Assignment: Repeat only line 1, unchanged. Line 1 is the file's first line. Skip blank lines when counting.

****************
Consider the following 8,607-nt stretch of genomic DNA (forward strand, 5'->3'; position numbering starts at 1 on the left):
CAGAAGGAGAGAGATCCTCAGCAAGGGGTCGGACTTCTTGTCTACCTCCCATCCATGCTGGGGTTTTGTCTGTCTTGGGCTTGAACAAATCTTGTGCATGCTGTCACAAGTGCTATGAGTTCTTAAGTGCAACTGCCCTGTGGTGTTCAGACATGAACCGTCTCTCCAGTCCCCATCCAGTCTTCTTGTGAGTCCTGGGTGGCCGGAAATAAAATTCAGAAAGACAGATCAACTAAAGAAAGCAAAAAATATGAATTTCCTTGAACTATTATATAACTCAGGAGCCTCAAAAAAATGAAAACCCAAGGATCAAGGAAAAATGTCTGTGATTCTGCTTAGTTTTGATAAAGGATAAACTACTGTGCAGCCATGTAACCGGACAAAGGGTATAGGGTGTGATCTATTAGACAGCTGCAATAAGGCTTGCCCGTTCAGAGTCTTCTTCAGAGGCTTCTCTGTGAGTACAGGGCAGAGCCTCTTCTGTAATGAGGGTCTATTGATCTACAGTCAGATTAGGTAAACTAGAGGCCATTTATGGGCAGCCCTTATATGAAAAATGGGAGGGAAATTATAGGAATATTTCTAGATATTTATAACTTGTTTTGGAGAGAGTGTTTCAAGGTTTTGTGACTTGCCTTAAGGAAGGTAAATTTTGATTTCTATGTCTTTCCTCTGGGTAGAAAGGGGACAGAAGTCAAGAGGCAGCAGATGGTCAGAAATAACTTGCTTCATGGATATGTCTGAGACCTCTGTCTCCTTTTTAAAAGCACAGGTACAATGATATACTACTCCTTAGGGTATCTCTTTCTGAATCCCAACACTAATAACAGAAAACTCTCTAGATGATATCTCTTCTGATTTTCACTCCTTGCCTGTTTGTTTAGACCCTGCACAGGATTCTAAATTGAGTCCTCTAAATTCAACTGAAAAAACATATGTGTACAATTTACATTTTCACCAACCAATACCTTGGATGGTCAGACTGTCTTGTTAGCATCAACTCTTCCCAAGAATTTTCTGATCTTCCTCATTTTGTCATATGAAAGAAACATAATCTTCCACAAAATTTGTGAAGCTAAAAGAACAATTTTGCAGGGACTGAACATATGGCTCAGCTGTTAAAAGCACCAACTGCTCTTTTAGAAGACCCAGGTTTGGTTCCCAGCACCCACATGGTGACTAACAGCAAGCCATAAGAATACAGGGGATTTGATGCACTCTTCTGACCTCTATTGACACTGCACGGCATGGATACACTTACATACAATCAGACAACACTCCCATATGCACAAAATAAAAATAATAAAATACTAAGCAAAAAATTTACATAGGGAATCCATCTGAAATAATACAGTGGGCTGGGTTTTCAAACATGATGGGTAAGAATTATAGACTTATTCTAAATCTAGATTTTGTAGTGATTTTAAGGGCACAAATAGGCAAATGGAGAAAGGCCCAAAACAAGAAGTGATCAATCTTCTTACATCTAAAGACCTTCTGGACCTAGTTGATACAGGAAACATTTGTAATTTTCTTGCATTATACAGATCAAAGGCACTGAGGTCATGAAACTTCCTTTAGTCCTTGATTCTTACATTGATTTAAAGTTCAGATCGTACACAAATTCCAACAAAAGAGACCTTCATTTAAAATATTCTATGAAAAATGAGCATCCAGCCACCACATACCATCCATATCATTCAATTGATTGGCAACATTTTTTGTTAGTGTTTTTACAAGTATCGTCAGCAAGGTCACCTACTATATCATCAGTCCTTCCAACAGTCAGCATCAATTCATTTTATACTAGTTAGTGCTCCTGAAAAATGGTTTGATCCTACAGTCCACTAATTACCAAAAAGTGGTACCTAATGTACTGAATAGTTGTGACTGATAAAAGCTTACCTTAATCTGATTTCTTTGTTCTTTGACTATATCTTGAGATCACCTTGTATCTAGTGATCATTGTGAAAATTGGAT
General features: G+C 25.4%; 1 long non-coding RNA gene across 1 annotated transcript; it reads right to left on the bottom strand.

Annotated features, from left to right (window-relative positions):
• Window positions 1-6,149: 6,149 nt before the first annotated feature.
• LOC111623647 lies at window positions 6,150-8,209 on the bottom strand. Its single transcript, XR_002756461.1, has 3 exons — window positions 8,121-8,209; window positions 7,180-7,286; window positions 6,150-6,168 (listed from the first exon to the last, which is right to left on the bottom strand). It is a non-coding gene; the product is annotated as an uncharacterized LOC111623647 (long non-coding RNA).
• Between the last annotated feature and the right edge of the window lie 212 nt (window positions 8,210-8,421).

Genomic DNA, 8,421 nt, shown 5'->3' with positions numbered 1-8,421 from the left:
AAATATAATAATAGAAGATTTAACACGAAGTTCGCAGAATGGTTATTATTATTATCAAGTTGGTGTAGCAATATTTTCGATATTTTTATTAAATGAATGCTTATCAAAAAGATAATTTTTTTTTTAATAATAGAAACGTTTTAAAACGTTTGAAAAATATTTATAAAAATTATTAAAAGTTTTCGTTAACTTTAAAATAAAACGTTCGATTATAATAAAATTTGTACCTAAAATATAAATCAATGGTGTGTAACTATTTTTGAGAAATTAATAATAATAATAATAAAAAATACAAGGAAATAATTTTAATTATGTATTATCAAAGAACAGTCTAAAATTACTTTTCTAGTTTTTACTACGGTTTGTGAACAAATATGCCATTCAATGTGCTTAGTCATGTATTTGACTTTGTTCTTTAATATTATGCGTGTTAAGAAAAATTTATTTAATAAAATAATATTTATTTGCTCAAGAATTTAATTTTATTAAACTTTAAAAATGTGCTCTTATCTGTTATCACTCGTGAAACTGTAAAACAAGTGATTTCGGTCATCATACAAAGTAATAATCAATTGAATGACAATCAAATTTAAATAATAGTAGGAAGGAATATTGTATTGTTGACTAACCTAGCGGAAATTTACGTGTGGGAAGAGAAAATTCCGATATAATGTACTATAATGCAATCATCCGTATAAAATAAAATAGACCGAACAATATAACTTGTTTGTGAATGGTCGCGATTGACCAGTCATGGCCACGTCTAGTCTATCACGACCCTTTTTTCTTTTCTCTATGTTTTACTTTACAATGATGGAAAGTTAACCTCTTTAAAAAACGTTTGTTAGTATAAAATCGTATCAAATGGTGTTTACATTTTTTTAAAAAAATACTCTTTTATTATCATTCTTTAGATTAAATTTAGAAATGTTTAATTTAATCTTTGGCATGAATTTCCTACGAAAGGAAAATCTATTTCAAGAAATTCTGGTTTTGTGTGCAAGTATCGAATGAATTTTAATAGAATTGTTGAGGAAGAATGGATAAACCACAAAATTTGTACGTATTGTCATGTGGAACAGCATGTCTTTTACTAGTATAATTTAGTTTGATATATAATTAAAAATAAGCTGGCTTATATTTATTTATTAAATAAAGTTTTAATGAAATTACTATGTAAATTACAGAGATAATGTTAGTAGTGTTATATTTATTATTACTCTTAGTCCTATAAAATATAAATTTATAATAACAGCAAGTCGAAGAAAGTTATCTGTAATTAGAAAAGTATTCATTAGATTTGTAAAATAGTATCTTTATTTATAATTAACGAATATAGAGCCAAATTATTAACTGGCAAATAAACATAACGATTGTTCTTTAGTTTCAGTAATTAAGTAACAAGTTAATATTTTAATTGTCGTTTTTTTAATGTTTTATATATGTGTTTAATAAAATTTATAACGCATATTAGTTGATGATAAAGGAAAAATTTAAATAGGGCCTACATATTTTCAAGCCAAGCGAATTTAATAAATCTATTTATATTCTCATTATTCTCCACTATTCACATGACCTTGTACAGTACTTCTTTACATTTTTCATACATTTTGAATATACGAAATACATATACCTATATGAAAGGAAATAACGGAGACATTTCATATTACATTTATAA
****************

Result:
Consider the following 8,607-nt stretch of genomic DNA (forward strand, 5'->3'; position numbering starts at 1 on the left):